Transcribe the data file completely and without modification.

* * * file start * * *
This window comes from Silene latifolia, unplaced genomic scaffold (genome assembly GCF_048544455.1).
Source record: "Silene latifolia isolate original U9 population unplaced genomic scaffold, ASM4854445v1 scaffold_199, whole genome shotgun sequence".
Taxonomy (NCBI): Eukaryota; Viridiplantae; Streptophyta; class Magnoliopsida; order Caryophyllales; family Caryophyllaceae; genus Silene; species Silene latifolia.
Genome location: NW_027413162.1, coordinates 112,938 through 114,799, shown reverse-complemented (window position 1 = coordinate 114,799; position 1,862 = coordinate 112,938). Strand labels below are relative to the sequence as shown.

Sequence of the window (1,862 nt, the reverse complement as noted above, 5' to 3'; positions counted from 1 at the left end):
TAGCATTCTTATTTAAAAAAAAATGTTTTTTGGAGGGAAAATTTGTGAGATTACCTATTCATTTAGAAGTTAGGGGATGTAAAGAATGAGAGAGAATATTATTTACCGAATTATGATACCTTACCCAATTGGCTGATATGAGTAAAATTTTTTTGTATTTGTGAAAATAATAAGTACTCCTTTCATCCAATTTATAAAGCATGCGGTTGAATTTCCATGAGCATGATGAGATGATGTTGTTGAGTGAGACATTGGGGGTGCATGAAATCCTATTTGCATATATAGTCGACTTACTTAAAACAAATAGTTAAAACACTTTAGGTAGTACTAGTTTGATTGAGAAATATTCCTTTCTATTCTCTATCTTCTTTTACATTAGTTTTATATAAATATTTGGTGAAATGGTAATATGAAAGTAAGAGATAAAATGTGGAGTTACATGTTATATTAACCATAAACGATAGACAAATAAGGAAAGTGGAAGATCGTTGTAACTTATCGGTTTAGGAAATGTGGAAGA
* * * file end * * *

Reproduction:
This window comes from Silene latifolia, unplaced genomic scaffold (genome assembly GCF_048544455.1).
Source record: "Silene latifolia isolate original U9 population unplaced genomic scaffold, ASM4854445v1 scaffold_199, whole genome shotgun sequence".
Taxonomy (NCBI): Eukaryota; Viridiplantae; Streptophyta; class Magnoliopsida; order Caryophyllales; family Caryophyllaceae; genus Silene; species Silene latifolia.
Genome location: NW_027413162.1, coordinates 112,938 through 114,799, shown reverse-complemented (window position 1 = coordinate 114,799; position 1,862 = coordinate 112,938). Strand labels below are relative to the sequence as shown.

Sequence of the window (1,862 nt, the reverse complement as noted above, 5' to 3'; positions counted from 1 at the left end):
TAGCATTCTTATTTAAAAAAAAATGTTTTTTGGAGGGAAAATTTGTGAGATTACCTATTCATTTAGAAGTTAGGGGATGTAAAGAATGAGAGAGAATATTATTTACCGAATTATGATACCTTACCCAATTGGCTGATATGAGTAAAATTTTTTTGTATTTGTGAAAATAATAAGTACTCCTTTCATCCAATTTATAAAGCATGCGGTTGAATTTCCATGAGCATGATGAGATGATGTTGTTGAGTGAGACATTGGGGGTGCATGAAATCCTATTTGCATATATAGTCGACTTACTTAAAACAAATAGTTAAAACACTTTAGGTAGTACTAGTTTGATTGAGAAATATTCCTTTCTATTCTCTATCTTCTTTTACATTAGTTTTATATAAATATTTGGTGAAATGGTAATATGAAAGTAAGAGATAAAATGTGGAGTTACATGTTATATTAACCATAAACGATAGACAAATAAGGAAAGTGGAAGATCGTTGTAACTTATCGGTTTAGGAAATGTGGAAGA